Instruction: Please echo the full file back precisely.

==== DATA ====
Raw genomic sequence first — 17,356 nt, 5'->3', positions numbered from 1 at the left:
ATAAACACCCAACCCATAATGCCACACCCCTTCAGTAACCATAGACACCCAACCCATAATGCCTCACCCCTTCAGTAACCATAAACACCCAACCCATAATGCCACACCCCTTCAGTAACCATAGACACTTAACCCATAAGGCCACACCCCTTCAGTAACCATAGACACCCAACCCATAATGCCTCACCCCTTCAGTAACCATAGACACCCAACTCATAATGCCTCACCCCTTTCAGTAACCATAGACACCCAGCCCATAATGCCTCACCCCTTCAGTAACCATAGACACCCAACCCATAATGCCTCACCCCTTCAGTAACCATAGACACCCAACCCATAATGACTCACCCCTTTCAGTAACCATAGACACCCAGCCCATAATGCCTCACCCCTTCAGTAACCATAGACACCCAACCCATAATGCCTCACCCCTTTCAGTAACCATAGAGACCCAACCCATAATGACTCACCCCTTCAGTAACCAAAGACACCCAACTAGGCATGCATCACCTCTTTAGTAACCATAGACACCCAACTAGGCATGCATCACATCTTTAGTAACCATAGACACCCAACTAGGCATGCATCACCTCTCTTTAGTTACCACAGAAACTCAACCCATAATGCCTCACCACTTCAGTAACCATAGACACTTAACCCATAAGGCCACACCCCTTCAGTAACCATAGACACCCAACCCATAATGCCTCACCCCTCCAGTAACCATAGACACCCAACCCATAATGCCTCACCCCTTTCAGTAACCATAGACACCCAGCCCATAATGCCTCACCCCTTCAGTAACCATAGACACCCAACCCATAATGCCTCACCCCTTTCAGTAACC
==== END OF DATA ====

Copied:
Raw genomic sequence first — 17,356 nt, 5'->3', positions numbered from 1 at the left:
ATAAACACCCAACCCATAATGCCACACCCCTTCAGTAACCATAGACACCCAACCCATAATGCCTCACCCCTTCAGTAACCATAAACACCCAACCCATAATGCCACACCCCTTCAGTAACCATAGACACTTAACCCATAAGGCCACACCCCTTCAGTAACCATAGACACCCAACCCATAATGCCTCACCCCTTCAGTAACCATAGACACCCAACTCATAATGCCTCACCCCTTTCAGTAACCATAGACACCCAGCCCATAATGCCTCACCCCTTCAGTAACCATAGACACCCAACCCATAATGCCTCACCCCTTCAGTAACCATAGACACCCAACCCATAATGACTCACCCCTTTCAGTAACCATAGACACCCAGCCCATAATGCCTCACCCCTTCAGTAACCATAGACACCCAACCCATAATGCCTCACCCCTTTCAGTAACCATAGAGACCCAACCCATAATGACTCACCCCTTCAGTAACCAAAGACACCCAACTAGGCATGCATCACCTCTTTAGTAACCATAGACACCCAACTAGGCATGCATCACATCTTTAGTAACCATAGACACCCAACTAGGCATGCATCACCTCTCTTTAGTTACCACAGAAACTCAACCCATAATGCCTCACCACTTCAGTAACCATAGACACTTAACCCATAAGGCCACACCCCTTCAGTAACCATAGACACCCAACCCATAATGCCTCACCCCTCCAGTAACCATAGACACCCAACCCATAATGCCTCACCCCTTTCAGTAACCATAGACACCCAGCCCATAATGCCTCACCCCTTCAGTAACCATAGACACCCAACCCATAATGCCTCACCCCTTTCAGTAACC